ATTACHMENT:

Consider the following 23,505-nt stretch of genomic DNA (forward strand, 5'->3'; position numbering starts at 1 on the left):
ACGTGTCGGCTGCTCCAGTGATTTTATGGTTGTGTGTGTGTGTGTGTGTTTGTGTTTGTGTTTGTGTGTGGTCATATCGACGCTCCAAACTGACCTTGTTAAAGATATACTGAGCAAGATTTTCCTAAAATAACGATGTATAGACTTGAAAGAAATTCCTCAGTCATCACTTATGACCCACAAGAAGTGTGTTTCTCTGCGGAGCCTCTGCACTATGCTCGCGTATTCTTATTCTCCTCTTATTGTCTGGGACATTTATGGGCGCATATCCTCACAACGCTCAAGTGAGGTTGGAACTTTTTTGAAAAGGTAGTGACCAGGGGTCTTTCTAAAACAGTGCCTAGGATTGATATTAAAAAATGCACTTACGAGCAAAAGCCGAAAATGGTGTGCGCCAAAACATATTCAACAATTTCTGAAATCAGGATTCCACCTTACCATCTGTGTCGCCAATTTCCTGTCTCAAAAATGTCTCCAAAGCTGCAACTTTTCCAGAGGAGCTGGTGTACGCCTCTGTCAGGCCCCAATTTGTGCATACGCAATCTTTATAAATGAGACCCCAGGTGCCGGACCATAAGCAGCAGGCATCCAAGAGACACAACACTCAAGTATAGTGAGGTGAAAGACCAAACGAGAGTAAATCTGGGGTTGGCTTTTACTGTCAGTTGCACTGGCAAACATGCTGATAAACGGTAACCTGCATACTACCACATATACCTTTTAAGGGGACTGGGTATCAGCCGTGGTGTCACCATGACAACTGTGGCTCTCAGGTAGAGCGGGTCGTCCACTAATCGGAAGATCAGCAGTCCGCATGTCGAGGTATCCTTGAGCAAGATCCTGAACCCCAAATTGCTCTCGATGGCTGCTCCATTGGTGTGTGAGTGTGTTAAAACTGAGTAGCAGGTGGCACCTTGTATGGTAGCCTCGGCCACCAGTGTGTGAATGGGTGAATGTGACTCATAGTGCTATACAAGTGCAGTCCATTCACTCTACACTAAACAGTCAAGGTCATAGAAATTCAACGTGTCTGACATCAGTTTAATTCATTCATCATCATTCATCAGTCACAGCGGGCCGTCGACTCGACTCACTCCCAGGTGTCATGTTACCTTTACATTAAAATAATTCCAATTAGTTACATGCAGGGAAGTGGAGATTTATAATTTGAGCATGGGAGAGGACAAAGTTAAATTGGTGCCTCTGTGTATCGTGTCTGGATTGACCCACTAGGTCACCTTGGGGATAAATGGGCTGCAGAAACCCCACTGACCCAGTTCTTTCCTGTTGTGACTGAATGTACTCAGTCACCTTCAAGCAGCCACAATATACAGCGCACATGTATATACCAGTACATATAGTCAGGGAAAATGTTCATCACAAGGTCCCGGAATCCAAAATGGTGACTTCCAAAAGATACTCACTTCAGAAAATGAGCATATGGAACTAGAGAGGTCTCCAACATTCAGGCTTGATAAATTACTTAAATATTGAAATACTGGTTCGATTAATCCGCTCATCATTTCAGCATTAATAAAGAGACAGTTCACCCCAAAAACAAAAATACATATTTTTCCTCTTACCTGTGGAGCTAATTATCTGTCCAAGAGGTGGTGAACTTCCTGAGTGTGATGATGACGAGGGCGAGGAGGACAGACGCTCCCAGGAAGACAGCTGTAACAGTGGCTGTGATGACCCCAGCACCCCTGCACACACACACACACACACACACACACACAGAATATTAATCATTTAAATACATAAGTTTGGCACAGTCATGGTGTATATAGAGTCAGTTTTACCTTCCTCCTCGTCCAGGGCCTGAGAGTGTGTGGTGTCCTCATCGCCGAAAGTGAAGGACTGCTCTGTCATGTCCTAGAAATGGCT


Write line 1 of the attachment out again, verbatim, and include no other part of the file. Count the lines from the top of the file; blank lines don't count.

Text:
Consider the following 23,505-nt stretch of genomic DNA (forward strand, 5'->3'; position numbering starts at 1 on the left):